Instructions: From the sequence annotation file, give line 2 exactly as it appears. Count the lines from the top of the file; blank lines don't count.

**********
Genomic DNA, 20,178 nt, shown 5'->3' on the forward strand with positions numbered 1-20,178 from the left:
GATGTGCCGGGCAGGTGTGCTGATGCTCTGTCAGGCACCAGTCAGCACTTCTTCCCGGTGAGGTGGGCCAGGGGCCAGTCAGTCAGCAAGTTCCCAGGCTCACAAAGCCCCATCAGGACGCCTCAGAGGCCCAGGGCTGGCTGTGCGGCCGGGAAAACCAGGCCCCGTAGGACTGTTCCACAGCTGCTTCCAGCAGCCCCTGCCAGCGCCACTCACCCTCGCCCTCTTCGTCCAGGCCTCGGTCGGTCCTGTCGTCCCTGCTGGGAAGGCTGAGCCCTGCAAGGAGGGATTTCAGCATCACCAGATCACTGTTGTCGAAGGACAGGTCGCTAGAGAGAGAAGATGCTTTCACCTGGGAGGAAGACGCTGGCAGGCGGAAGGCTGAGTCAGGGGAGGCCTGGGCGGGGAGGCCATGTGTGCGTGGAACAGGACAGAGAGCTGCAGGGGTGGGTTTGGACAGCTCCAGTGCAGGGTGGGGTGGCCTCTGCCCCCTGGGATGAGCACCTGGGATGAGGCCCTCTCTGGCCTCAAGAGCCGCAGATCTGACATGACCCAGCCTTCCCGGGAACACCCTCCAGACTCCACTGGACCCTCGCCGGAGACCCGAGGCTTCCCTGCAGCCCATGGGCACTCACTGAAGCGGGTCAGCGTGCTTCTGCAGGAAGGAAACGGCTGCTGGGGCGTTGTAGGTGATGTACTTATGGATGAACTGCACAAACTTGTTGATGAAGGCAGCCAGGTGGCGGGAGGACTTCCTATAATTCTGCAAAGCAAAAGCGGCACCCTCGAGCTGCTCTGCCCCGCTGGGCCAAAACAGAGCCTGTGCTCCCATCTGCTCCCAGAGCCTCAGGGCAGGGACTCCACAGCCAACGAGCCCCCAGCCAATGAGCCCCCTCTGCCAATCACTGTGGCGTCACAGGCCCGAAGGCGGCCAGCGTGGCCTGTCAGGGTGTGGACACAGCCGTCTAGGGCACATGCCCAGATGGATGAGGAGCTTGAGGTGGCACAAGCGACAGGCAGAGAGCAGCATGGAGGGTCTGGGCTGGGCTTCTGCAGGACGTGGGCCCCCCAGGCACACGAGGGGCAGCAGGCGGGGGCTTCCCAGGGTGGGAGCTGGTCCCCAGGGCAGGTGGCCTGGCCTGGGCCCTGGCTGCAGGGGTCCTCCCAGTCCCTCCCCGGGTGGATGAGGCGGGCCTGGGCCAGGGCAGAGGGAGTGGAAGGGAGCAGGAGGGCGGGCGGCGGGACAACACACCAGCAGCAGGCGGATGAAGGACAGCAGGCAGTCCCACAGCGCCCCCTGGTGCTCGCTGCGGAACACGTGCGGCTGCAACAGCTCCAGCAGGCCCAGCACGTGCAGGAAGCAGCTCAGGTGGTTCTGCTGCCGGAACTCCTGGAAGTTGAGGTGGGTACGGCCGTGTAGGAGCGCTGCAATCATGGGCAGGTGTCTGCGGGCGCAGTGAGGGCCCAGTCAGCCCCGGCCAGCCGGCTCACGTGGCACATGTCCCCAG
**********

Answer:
GATGTGCCGGGCAGGTGTGCTGATGCTCTGTCAGGCACCAGTCAGCACTTCTTCCCGGTGAGGTGGGCCAGGGGCCAGTCAGTCAGCAAGTTCCCAGGCTCACAAAGCCCCATCAGGACGCCTCAGAGGCCCAGGGCTGGCTGTGCGGCCGGGAAAACCAGGCCCCGTAGGACTGTTCCACAGCTGCTTCCAGCAGCCCCTGCCAGCGCCACTCACCCTCGCCCTCTTCGTCCAGGCCTCGGTCGGTCCTGTCGTCCCTGCTGGGAAGGCTGAGCCCTGCAAGGAGGGATTTCAGCATCACCAGATCACTGTTGTCGAAGGACAGGTCGCTAGAGAGAGAAGATGCTTTCACCTGGGAGGAAGACGCTGGCAGGCGGAAGGCTGAGTCAGGGGAGGCCTGGGCGGGGAGGCCATGTGTGCGTGGAACAGGACAGAGAGCTGCAGGGGTGGGTTTGGACAGCTCCAGTGCAGGGTGGGGTGGCCTCTGCCCCCTGGGATGAGCACCTGGGATGAGGCCCTCTCTGGCCTCAAGAGCCGCAGATCTGACATGACCCAGCCTTCCCGGGAACACCCTCCAGACTCCACTGGACCCTCGCCGGAGACCCGAGGCTTCCCTGCAGCCCATGGGCACTCACTGAAGCGGGTCAGCGTGCTTCTGCAGGAAGGAAACGGCTGCTGGGGCGTTGTAGGTGATGTACTTATGGATGAACTGCACAAACTTGTTGATGAAGGCAGCCAGGTGGCGGGAGGACTTCCTATAATTCTGCAAAGCAAAAGCGGCACCCTCGAGCTGCTCTGCCCCGCTGGGCCAAAACAGAGCCTGTGCTCCCATCTGCTCCCAGAGCCTCAGGGCAGGGACTCCACAGCCAACGAGCCCCCAGCCAATGAGCCCCCTCTGCCAATCACTGTGGCGTCACAGGCCCGAAGGCGGCCAGCGTGGCCTGTCAGGGTGTGGACACAGCCGTCTAGGGCACATGCCCAGATGGATGAGGAGCTTGAGGTGGCACAAGCGACAGGCAGAGAGCAGCATGGAGGGTCTGGGCTGGGCTTCTGCAGGACGTGGGCCCCCCAGGCACACGAGGGGCAGCAGGCGGGGGCTTCCCAGGGTGGGAGCTGGTCCCCAGGGCAGGTGGCCTGGCCTGGGCCCTGGCTGCAGGGGTCCTCCCAGTCCCTCCCCGGGTGGATGAGGCGGGCCTGGGCCAGGGCAGAGGGAGTGGAAGGGAGCAGGAGGGCGGGCGGCGGGACAACACACCAGCAGCAGGCGGATGAAGGACAGCAGGCAGTCCCACAGCGCCCCCTGGTGCTCGCTGCGGAACACGTGCGGCTGCAACAGCTCCAGCAGGCCCAGCACGTGCAGGAAGCAGCTCAGGTGGTTCTGCTGCCGGAACTCCTGGAAGTTGAGGTGGGTACGGCCGTGTAGGAGCGCTGCAATCATGGGCAGGTGTCTGCGGGCGCAGTGAGGGCCCAGTCAGCCCCGGCCAGCCGGCTCACGTGGCACATGTCCCCAG